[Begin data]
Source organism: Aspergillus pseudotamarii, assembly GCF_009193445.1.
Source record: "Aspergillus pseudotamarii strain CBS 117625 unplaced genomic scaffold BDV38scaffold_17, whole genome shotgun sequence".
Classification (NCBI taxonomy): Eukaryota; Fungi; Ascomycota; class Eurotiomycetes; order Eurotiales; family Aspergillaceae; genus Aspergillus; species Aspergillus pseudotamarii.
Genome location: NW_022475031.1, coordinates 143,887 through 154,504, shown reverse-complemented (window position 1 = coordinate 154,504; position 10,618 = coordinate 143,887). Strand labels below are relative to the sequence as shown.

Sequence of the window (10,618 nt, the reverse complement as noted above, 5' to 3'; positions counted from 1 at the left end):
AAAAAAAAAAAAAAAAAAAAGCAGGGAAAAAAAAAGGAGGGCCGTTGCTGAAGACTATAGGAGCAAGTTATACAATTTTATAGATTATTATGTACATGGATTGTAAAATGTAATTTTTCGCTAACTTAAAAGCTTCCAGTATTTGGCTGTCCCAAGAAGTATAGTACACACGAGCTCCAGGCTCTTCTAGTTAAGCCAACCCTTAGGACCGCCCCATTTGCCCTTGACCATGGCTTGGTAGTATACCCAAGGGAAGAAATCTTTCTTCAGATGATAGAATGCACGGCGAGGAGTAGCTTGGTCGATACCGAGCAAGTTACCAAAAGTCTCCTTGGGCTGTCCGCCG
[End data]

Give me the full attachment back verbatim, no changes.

Source organism: Aspergillus pseudotamarii, assembly GCF_009193445.1.
Source record: "Aspergillus pseudotamarii strain CBS 117625 unplaced genomic scaffold BDV38scaffold_17, whole genome shotgun sequence".
Classification (NCBI taxonomy): Eukaryota; Fungi; Ascomycota; class Eurotiomycetes; order Eurotiales; family Aspergillaceae; genus Aspergillus; species Aspergillus pseudotamarii.
Genome location: NW_022475031.1, coordinates 143,887 through 154,504, shown reverse-complemented (window position 1 = coordinate 154,504; position 10,618 = coordinate 143,887). Strand labels below are relative to the sequence as shown.

Sequence of the window (10,618 nt, the reverse complement as noted above, 5' to 3'; positions counted from 1 at the left end):
AAAAAAAAAAAAAAAAAAAAGCAGGGAAAAAAAAAGGAGGGCCGTTGCTGAAGACTATAGGAGCAAGTTATACAATTTTATAGATTATTATGTACATGGATTGTAAAATGTAATTTTTCGCTAACTTAAAAGCTTCCAGTATTTGGCTGTCCCAAGAAGTATAGTACACACGAGCTCCAGGCTCTTCTAGTTAAGCCAACCCTTAGGACCGCCCCATTTGCCCTTGACCATGGCTTGGTAGTATACCCAAGGGAAGAAATCTTTCTTCAGATGATAGAATGCACGGCGAGGAGTAGCTTGGTCGATACCGAGCAAGTTACCAAAAGTCTCCTTGGGCTGTCCGCCG